New Law Gives MSBA Authority to Compensate for Costs Not Covered by FEMA
Treasurer Steven Grossman, Chairman of the Massachusetts School Building Authority (MSBA), and Jack McCarthy, MSBA Executive Director, today announced that the Authority plans to reimburse the City of Springfield for the costs of rebuilding two storm-damaged schools that are not fully covered by the Federal Emergency Management Agency (FEMA). The two schools that were damaged by the June 2nd, 2011 tornado are the Mary A. Dryden Veterans Memorial School and the Elias Brookings School.
“Just days after the tornado hit, we visited these two schools and got a firsthand look at the damage that this natural disaster left in its wake,” said Treasurer Grossman. “The MSBA is proud to stand with the City of Springfield and its children as we commit to fund and rebuild these two schools.”
Under state law, the MSBA cannot pay for more than 80 percent of a school building project. Last week, however, the Governor signed legislation that permits the MSBA to fund more than the 80 percent ceiling for schools that were damaged by a federally declared disaster between June 1st, 2011 and August 1st, 2012. The amount of the reimbursement over the 80 percent is at the discretion of the MSBA. “Over the past year, the MSBA has partnered with Springfield in the process of reconstructing these schools in an educationally appropriate and cost effective way,” said Executive Director McCarthy. “And thanks to the leadership shown by our Chairman Steve Grossman and the MSBA Board, and to members of the legislature, we are able to assist with the rebuilding of these damaged schools.” The tornado tore a large portion of the roof off of the Dryden School and tore through the hallways of the Brookings School, leaving a swath of destruction in its wake. Shortly after the schools were damaged, Grossman and local officials, and MSBA staff toured the facilities and committed to doing all they could to expedite repair and minimize the City’s financial exposure in the face of this singular natural disaster.
Grossman credited Springfield Mayor Domenic Sarno for tirelessly advocating for the assistance, as well as Senator James Welch and the entire Springfield legislative delegation for crafting and securing passage of the law that will allow more MSBA funds to flow to these two projects. “I am deeply appreciative to State Treasurer Steve Grossman, who again lives up to his word and follows through,” said Mayor Sarno. “Also, many thanks to MSBA Executive Director Jack McCarthy and our entire Western Massachusetts Legislative Delegation, especially Senator Jim Welch and Senator Gale Candaras. Because of this team effort our school children, their families and the affected neighborhoods will continue to come back bigger, better and stronger in the aftermath of the devastating tornado. “Rebuilding our schools is extremely important and should be one of the main priorities when a city or town has been impacted the way Springfield was,” said Senator James Welch. “The impact of the tornado continues to affect municipality budgets and I know the grant from the MSBA will be helpful to the City of Springfield. I want to thank Treasurer Grossman, Jack McCarthy and the MSBA for their support in this effort.”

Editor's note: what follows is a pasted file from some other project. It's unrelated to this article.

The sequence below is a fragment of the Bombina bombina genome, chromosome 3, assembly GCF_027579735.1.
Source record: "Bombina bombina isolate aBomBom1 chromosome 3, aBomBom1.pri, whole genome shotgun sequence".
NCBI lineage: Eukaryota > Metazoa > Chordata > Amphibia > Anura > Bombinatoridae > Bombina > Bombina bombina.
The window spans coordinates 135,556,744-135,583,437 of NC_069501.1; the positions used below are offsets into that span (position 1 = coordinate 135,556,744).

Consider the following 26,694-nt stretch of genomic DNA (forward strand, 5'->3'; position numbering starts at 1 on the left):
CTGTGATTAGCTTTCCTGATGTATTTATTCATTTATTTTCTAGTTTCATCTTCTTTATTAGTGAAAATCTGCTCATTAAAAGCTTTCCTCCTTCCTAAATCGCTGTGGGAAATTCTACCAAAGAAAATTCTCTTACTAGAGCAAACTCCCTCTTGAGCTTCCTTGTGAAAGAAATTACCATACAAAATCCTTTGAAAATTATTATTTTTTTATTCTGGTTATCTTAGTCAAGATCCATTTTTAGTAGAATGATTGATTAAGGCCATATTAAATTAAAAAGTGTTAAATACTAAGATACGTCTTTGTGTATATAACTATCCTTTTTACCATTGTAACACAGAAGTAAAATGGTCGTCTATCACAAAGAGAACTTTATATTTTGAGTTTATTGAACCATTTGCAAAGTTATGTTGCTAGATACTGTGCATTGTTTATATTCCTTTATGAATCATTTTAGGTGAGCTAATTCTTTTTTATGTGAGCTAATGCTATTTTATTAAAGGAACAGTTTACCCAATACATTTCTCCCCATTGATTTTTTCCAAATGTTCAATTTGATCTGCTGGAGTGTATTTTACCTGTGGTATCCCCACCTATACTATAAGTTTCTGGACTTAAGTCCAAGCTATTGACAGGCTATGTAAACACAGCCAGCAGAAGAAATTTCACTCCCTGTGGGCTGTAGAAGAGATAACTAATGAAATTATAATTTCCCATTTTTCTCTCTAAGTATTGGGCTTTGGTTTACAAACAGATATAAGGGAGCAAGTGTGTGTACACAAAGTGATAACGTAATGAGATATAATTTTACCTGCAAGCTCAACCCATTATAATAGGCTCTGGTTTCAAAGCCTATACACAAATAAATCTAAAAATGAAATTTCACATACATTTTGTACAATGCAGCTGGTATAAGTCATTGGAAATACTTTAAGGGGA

“Thanks to the efforts of Governor Patrick, Treasurer Grossman and my House and Senate colleagues, the Massachusetts School Building Authority now has the legal authority to reimburse fully the City of Springfield for tornado-related damage to the Mary A. Dryden Memorial School and the Elias Brookings Magnet School,” said Senator Candaras. “This was a promise we made and a promise we kept to our Springfield children and families. Hopefully, the restored schools will encourage and help our children heal and focus on the very bright futures ahead for them!" The MSBA partners with Massachusetts communities to support the design and construction of educationally-appropriate, flexible, sustainable, and cost-effective public school facilities. Since its inception, the Authority has made $8.9 billion in reimbursements for school construction projects. These timely payments have saved municipalities over $2.9 billion in avoided local interest costs and have provided much needed cash flow to communities.